A trial balloon aimed at exempting most small filers from XBRL was almost floated today at a Congressional hearing. See the Data Transparency Coalition’s blog for the details. It would seem that several Congressmen found the testimony of Kenneth Moch, from Chimerix, to be influential. Let’s look closer at that testimony.
Moch’s comments at the July hearing stated the following:
At Chimerix, we have estimated that compliance with XBRL will cost us approximately $50,000 annually.
Well. Chimerix is a $26 million (assets) company. Sounds like a lot to spend.
Yes, way too much, in fact. So I did some digging. Chimerix, at the time of Mr. Moch’s comments, had filed exactly one XBRL document with the SEC, an unaudited 10-Q.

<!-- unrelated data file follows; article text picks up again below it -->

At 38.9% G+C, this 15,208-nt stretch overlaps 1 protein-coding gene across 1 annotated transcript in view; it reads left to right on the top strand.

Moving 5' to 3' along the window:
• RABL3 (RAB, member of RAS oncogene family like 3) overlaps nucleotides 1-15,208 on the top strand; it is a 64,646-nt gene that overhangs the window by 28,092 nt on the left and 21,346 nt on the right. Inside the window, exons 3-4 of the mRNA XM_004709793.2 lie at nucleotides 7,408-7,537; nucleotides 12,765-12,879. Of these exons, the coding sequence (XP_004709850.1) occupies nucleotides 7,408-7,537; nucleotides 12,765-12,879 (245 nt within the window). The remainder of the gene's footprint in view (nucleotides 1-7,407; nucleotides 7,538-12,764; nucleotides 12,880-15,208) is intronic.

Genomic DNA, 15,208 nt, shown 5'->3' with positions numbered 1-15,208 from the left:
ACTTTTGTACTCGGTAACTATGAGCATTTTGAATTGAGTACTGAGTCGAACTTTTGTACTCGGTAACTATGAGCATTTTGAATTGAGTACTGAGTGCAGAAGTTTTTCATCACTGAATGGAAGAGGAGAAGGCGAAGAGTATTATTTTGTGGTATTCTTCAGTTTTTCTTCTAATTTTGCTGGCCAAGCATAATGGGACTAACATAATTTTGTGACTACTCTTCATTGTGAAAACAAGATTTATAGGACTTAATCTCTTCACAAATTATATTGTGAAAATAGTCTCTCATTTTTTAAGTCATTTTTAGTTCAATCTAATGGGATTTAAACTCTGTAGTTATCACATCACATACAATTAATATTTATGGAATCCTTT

Chmerix has also never filed a proxy statement, so we can’t check directly how much they are spending on audit fees. But we can look at other small biopharm startups to compare. (Hint, that is the value of all these filings, Mr. Moch!)
Companies that are 100 times the size of Chimerix have spent between $100,000 and $200,000 in recent years on audit fees. Should we believe that Chimerix is going to spend half that just on XBRL tagging?
XBRL filing is a net positive for small filers, as this little story shows in a somewhat roundabout way. I was able to do direct comparisons to similar companies of similar size in the same industry, because they are all filing standardized data. I hope Mr. Moch and Chimerix will come to understand this, and support more tagging, not less, at the SEC.